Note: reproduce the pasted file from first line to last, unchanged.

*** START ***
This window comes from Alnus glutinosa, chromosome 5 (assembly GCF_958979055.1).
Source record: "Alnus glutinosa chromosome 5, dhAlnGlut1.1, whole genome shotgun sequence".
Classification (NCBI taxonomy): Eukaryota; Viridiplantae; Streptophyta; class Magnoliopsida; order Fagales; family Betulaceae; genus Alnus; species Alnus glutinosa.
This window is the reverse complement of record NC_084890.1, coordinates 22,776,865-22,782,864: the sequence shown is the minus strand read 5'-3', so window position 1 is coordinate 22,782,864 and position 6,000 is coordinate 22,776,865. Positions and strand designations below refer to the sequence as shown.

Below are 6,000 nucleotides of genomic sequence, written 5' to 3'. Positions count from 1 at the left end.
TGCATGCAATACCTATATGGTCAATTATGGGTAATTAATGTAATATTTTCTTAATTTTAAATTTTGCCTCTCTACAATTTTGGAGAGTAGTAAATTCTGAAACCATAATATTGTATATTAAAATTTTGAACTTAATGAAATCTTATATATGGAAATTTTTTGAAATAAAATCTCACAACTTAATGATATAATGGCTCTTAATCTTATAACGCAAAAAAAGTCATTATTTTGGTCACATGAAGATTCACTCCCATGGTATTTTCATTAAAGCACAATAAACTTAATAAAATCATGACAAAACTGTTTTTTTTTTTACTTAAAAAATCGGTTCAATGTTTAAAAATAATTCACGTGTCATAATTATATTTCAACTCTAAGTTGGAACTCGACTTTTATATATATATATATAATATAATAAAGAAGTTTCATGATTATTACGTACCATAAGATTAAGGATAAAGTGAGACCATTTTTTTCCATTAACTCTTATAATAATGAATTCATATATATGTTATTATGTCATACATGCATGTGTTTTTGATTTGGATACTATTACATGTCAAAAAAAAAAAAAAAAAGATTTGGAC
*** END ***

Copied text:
This window comes from Alnus glutinosa, chromosome 5 (assembly GCF_958979055.1).
Source record: "Alnus glutinosa chromosome 5, dhAlnGlut1.1, whole genome shotgun sequence".
Classification (NCBI taxonomy): Eukaryota; Viridiplantae; Streptophyta; class Magnoliopsida; order Fagales; family Betulaceae; genus Alnus; species Alnus glutinosa.
This window is the reverse complement of record NC_084890.1, coordinates 22,776,865-22,782,864: the sequence shown is the minus strand read 5'-3', so window position 1 is coordinate 22,782,864 and position 6,000 is coordinate 22,776,865. Positions and strand designations below refer to the sequence as shown.

Below are 6,000 nucleotides of genomic sequence, written 5' to 3'. Positions count from 1 at the left end.
TGCATGCAATACCTATATGGTCAATTATGGGTAATTAATGTAATATTTTCTTAATTTTAAATTTTGCCTCTCTACAATTTTGGAGAGTAGTAAATTCTGAAACCATAATATTGTATATTAAAATTTTGAACTTAATGAAATCTTATATATGGAAATTTTTTGAAATAAAATCTCACAACTTAATGATATAATGGCTCTTAATCTTATAACGCAAAAAAAGTCATTATTTTGGTCACATGAAGATTCACTCCCATGGTATTTTCATTAAAGCACAATAAACTTAATAAAATCATGACAAAACTGTTTTTTTTTTTACTTAAAAAATCGGTTCAATGTTTAAAAATAATTCACGTGTCATAATTATATTTCAACTCTAAGTTGGAACTCGACTTTTATATATATATATATAATATAATAAAGAAGTTTCATGATTATTACGTACCATAAGATTAAGGATAAAGTGAGACCATTTTTTTCCATTAACTCTTATAATAATGAATTCATATATATGTTATTATGTCATACATGCATGTGTTTTTGATTTGGATACTATTACATGTCAAAAAAAAAAAAAAAAAGATTTGGAC